NEW YORK (Reuters Health) - More and more American women are undergoing breast magnetic resonance imaging to screen for cancer, according to two new studies.
There are still concerns, however, that expensive MRIs are not being used among the groups of women who would benefit most from the tests.
“It’s a great new test but no one had looked at how and if it was really used,” Natasha Stout, who led one of the new studies, said. “These are the first studies to really document the use and rates of use for breast MRIs.”
Stout is an assistant professor in the Department of Population Medicine at the Harvard Medical School and Harvard Pilgrim Health Care Institute in Boston.
In addition to not exposing women to radiation, Dr. Shelley Hwang said MRIs are known to be more sensitive and show more small abnormalities than traditional mammograms. But that also means more false alarms that result in biopsies.
Hwang, chief of breast surgery at Duke University in Durham, North Carolina, co-wrote an editorial accompanying the new studies in JAMA Internal Medicine.
Both the American Cancer Society and the National Comprehensive Cancer Network recommend breast MRIs be used in conjunction with mammograms among women with a lifetime breast cancer risk of 20 percent or higher, usually due to their family history.
Stout’s team analyzed MRI trends at two healthcare systems in the northeastern U.S. from 2000 through 2011. The group had data from 10,518 women 20 years old and older who had at least one breast MRI.
Another group, led by Karen Wernli at Group Health Research Institute in Seattle, used data from five U.S. breast cancer registries from 2005 through 2009. Those included information on 8,931 breast MRIs and about 1.3 million mammograms performed on women between 18 and 79 years old.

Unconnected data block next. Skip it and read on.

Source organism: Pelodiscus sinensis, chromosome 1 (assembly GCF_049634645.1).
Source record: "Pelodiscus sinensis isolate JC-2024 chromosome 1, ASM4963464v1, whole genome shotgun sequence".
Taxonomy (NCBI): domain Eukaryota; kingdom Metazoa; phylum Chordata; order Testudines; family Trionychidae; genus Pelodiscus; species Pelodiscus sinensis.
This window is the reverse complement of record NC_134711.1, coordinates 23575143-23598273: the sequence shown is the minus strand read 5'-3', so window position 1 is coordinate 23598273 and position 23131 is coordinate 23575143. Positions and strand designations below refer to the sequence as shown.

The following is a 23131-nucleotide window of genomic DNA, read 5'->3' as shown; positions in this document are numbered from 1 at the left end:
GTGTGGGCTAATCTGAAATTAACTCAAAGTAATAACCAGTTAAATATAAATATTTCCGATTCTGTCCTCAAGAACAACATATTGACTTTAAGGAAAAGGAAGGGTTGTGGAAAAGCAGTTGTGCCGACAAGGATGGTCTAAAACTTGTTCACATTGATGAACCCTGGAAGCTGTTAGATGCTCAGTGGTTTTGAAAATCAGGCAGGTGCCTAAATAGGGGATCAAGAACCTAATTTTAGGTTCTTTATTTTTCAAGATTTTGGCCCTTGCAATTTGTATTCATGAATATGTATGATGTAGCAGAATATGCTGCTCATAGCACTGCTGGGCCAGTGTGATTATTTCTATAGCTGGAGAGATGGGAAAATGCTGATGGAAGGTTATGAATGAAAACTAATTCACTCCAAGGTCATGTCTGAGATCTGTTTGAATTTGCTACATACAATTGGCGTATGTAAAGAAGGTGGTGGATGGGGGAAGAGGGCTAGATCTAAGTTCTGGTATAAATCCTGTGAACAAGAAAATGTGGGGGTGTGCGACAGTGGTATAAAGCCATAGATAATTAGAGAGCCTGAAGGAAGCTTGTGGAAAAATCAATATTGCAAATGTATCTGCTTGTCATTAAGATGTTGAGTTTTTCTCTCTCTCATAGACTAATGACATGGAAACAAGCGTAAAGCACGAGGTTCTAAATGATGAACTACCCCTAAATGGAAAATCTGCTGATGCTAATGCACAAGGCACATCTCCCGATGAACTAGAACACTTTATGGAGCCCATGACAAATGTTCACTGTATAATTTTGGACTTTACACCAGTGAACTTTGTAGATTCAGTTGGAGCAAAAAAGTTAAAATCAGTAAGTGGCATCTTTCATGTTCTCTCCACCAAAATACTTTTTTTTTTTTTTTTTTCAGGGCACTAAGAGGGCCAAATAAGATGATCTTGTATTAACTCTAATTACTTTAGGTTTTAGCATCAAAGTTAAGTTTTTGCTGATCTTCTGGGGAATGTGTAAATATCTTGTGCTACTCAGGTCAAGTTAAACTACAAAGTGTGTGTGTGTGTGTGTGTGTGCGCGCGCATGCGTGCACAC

Both teams found that breast MRIs have become more common.
Stout and her colleagues found an increase from less than one breast MRI for every 1,000 women in 2000 to 10 breast MRIs per 1,000 women in 2011.
Wernli’s team found the use of breast MRIs increased from about four per 1,000 women in 2005 to 12 per 1,000 women in 2009.
“The main motivation behind this study has been that while there has been an increased use of breast MRI, no one has been able to determine why there was an increase in breast MRI use,” Wernli said.
What her group found was that about 40 percent of breast MRIs were being used to help make a diagnosis following another test or observation. About 32 percent were used for screening.
Wernli’s team also found the proportion of MRI-screened women who met the cutoff for a high risk of breast cancer increased during the study. Still, only 5 percent of high-risk women were screened with MRI and they made up just one-quarter of women who were screened that way.
Hwang and her co-author Dr. Isabelle Bedrosian from the MD Anderson Cancer Center in Houston wrote that the data “indicate the need for better patient selection for breast MRI screening.”
Both studies showed the use of breast MRIs leveled out after 2008.
Hwang told Reuters Health this may show that doctors were quick to adopt the new technology but then pulled back on its use once organizations put out their recommendations.
“It wasn’t really until the guidelines came along when people started dialing back on using them in the less beneficial situations,” she said, adding that more research is underway to see if breast MRIs are also beneficial in diagnosing breast cancers.
Stout told Reuters Health it will be important to continue looking at how many women are receiving breast MRIs and why.
“I think monitoring this going forward is important to make sure we’re using this expensive technology wisely,” she said.
Hwang said a mammogram traditionally costs about $300. But a breast MRI can cost between $700 and $1,200, depending on where women live.
She also said doctors can use simple online calculators to determine a woman’s risk of breast cancer to show who would benefit most from breast MRIs.